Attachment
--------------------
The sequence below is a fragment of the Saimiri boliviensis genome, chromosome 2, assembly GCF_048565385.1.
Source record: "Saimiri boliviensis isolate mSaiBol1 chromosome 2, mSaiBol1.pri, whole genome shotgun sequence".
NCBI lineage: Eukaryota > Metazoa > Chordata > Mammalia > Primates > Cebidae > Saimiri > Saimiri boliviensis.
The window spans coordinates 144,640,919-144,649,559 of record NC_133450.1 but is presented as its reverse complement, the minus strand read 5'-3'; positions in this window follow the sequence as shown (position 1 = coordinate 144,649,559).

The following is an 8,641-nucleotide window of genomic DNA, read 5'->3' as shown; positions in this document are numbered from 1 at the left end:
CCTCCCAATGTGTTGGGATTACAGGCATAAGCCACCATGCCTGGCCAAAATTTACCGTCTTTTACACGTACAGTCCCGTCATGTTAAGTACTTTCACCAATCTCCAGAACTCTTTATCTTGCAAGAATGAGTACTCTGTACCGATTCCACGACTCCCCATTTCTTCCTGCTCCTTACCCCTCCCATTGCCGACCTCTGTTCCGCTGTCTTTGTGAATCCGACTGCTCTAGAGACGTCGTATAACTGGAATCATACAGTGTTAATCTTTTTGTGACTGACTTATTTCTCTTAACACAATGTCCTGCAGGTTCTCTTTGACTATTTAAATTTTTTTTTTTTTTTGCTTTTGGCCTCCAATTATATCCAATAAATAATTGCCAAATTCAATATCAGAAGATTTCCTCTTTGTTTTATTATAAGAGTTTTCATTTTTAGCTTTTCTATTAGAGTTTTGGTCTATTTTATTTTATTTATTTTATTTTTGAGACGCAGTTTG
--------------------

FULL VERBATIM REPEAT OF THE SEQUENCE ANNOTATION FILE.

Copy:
The sequence below is a fragment of the Saimiri boliviensis genome, chromosome 2, assembly GCF_048565385.1.
Source record: "Saimiri boliviensis isolate mSaiBol1 chromosome 2, mSaiBol1.pri, whole genome shotgun sequence".
NCBI lineage: Eukaryota > Metazoa > Chordata > Mammalia > Primates > Cebidae > Saimiri > Saimiri boliviensis.
The window spans coordinates 144,640,919-144,649,559 of record NC_133450.1 but is presented as its reverse complement, the minus strand read 5'-3'; positions in this window follow the sequence as shown (position 1 = coordinate 144,649,559).

The following is an 8,641-nucleotide window of genomic DNA, read 5'->3' as shown; positions in this document are numbered from 1 at the left end:
CCTCCCAATGTGTTGGGATTACAGGCATAAGCCACCATGCCTGGCCAAAATTTACCGTCTTTTACACGTACAGTCCCGTCATGTTAAGTACTTTCACCAATCTCCAGAACTCTTTATCTTGCAAGAATGAGTACTCTGTACCGATTCCACGACTCCCCATTTCTTCCTGCTCCTTACCCCTCCCATTGCCGACCTCTGTTCCGCTGTCTTTGTGAATCCGACTGCTCTAGAGACGTCGTATAACTGGAATCATACAGTGTTAATCTTTTTGTGACTGACTTATTTCTCTTAACACAATGTCCTGCAGGTTCTCTTTGACTATTTAAATTTTTTTTTTTTTTTGCTTTTGGCCTCCAATTATATCCAATAAATAATTGCCAAATTCAATATCAGAAGATTTCCTCTTTGTTTTATTATAAGAGTTTTCATTTTTAGCTTTTCTATTAGAGTTTTGGTCTATTTTATTTTATTTATTTTATTTTTGAGACGCAGTTTG